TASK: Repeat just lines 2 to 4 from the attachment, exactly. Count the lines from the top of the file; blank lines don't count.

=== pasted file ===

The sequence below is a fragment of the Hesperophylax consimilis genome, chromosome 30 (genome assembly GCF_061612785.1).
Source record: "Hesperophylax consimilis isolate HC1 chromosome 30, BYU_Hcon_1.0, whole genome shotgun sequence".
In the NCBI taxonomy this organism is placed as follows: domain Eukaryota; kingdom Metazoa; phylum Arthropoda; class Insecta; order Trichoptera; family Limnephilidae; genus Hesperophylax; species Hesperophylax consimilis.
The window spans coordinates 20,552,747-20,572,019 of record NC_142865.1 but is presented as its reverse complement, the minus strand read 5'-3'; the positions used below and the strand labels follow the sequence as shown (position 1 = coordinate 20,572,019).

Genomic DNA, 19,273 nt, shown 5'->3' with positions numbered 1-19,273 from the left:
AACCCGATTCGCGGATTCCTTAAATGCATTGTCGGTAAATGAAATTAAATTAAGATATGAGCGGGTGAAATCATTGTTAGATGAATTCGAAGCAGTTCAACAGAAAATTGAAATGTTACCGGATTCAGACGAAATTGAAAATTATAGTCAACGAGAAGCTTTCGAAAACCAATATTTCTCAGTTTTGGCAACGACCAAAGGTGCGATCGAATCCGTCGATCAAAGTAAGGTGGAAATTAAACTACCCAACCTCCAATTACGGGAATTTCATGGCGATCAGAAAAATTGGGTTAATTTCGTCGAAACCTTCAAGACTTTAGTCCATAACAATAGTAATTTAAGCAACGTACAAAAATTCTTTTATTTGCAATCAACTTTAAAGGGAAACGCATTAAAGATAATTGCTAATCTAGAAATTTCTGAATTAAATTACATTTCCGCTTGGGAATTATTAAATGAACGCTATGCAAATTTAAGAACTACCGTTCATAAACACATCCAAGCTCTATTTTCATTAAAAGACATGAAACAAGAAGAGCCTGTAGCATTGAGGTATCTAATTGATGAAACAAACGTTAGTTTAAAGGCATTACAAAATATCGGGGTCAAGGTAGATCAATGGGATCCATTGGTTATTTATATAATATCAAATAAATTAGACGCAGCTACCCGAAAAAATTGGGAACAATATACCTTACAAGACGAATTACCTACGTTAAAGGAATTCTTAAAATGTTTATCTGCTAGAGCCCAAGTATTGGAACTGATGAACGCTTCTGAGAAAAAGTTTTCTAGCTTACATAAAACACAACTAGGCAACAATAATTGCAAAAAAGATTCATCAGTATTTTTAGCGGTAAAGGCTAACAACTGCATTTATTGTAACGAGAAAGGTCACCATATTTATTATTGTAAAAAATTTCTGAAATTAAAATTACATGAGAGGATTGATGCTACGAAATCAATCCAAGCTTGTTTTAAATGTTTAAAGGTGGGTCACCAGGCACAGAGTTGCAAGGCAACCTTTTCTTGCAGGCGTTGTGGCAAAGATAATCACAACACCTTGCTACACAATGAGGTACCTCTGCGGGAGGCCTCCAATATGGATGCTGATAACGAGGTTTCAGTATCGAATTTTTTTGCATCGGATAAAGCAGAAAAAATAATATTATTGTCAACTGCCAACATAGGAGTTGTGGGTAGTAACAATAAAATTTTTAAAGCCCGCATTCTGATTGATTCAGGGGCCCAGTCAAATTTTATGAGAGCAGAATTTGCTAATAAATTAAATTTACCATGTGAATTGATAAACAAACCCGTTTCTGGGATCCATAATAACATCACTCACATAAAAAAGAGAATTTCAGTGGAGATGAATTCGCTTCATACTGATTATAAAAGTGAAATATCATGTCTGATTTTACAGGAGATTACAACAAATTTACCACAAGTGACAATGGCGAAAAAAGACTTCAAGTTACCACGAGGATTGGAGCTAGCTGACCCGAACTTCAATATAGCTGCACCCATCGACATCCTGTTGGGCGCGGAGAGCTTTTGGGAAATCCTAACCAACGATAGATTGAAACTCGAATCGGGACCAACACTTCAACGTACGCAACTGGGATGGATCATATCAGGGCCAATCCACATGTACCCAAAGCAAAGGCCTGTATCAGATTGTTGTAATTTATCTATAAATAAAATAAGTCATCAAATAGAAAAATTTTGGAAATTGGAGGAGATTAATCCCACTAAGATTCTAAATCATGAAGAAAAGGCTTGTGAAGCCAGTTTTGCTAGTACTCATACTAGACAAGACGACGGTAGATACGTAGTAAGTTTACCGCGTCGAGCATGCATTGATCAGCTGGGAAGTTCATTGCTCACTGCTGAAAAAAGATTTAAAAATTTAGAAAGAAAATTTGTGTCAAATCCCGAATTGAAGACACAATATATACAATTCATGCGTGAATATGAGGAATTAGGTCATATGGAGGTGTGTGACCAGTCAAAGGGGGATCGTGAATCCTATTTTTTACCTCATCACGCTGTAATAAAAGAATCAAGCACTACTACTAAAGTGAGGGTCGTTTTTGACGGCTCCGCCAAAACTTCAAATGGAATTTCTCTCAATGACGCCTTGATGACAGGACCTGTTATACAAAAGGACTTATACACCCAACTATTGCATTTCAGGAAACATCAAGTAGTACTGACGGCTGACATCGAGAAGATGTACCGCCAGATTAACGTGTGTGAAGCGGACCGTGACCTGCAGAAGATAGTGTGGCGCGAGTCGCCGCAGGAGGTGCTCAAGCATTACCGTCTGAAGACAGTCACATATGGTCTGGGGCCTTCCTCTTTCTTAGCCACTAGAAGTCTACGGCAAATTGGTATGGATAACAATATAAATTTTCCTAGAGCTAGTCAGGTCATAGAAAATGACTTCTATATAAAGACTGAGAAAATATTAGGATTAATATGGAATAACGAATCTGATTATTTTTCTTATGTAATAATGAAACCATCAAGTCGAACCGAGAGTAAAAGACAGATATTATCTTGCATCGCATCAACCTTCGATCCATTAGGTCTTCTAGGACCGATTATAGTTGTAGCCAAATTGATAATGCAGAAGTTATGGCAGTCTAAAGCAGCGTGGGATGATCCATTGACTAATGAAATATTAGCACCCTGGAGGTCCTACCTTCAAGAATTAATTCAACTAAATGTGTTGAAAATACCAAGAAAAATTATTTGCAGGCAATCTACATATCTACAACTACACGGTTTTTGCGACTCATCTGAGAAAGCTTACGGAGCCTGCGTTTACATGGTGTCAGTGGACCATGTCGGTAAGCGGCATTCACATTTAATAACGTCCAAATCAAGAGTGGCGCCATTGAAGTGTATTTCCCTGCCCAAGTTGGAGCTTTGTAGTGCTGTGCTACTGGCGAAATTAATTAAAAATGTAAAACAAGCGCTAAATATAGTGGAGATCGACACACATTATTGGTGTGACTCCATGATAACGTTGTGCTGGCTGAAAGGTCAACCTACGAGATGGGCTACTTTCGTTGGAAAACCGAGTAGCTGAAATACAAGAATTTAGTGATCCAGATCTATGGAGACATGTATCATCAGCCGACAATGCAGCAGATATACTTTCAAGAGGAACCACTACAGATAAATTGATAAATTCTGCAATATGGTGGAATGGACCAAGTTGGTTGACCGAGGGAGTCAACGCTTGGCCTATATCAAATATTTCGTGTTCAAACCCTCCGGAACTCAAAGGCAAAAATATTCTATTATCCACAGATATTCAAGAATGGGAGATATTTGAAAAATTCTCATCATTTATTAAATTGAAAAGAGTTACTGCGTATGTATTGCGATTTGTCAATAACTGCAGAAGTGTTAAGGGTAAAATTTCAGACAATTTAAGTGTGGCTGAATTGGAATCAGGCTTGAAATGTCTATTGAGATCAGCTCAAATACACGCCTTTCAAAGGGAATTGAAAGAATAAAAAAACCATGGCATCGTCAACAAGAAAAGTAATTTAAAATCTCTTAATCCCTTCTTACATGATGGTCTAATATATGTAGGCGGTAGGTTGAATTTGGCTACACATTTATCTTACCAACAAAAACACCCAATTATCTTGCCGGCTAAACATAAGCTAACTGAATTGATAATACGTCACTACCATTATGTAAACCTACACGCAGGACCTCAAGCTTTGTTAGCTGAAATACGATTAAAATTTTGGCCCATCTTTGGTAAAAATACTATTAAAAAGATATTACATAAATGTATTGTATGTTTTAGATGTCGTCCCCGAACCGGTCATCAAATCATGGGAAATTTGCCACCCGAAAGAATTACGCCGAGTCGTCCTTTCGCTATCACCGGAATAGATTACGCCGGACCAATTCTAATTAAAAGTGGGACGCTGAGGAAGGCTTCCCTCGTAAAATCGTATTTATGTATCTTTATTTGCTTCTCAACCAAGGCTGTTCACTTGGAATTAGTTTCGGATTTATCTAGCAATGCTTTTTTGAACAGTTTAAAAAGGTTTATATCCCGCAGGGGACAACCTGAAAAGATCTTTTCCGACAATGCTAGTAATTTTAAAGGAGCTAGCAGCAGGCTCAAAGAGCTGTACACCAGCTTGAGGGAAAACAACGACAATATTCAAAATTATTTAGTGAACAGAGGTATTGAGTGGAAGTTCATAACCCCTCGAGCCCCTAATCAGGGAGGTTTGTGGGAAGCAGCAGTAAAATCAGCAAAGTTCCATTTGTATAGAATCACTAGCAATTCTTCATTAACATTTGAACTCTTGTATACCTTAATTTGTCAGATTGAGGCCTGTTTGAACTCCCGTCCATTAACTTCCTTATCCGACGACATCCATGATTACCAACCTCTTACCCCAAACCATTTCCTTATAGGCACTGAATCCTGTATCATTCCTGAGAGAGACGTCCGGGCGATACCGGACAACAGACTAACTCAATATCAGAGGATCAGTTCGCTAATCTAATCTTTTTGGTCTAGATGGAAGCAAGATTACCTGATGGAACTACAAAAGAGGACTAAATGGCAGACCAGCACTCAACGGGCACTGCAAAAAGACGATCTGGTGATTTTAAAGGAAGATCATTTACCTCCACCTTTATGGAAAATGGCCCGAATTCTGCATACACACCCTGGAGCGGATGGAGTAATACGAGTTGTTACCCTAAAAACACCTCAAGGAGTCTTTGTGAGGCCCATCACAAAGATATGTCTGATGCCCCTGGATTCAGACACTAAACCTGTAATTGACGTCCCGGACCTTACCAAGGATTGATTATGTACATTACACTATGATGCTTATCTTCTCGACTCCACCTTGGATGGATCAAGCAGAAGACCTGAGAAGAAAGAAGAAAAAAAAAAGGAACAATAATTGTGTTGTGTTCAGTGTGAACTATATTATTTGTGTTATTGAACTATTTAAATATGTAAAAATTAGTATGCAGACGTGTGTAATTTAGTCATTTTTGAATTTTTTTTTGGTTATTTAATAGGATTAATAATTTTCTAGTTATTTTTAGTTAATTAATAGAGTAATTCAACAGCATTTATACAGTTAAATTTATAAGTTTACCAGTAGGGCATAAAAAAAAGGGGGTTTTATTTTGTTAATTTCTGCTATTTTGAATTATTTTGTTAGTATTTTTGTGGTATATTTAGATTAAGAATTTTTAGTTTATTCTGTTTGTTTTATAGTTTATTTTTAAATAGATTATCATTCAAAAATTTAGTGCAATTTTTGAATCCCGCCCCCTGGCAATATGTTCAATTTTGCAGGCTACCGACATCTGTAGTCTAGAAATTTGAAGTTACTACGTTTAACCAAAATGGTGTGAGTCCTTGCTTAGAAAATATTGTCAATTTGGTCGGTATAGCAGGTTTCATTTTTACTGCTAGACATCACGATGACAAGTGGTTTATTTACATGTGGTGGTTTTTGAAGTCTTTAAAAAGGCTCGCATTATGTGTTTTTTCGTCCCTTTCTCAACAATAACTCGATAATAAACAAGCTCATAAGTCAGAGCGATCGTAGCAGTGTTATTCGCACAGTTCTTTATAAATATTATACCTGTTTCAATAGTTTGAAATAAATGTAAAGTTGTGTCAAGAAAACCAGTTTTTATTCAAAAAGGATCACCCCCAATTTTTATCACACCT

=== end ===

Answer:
Source record: "Hesperophylax consimilis isolate HC1 chromosome 30, BYU_Hcon_1.0, whole genome shotgun sequence".
In the NCBI taxonomy this organism is placed as follows: domain Eukaryota; kingdom Metazoa; phylum Arthropoda; class Insecta; order Trichoptera; family Limnephilidae; genus Hesperophylax; species Hesperophylax consimilis.
The window spans coordinates 20,552,747-20,572,019 of record NC_142865.1 but is presented as its reverse complement, the minus strand read 5'-3'; the positions used below and the strand labels follow the sequence as shown (position 1 = coordinate 20,572,019).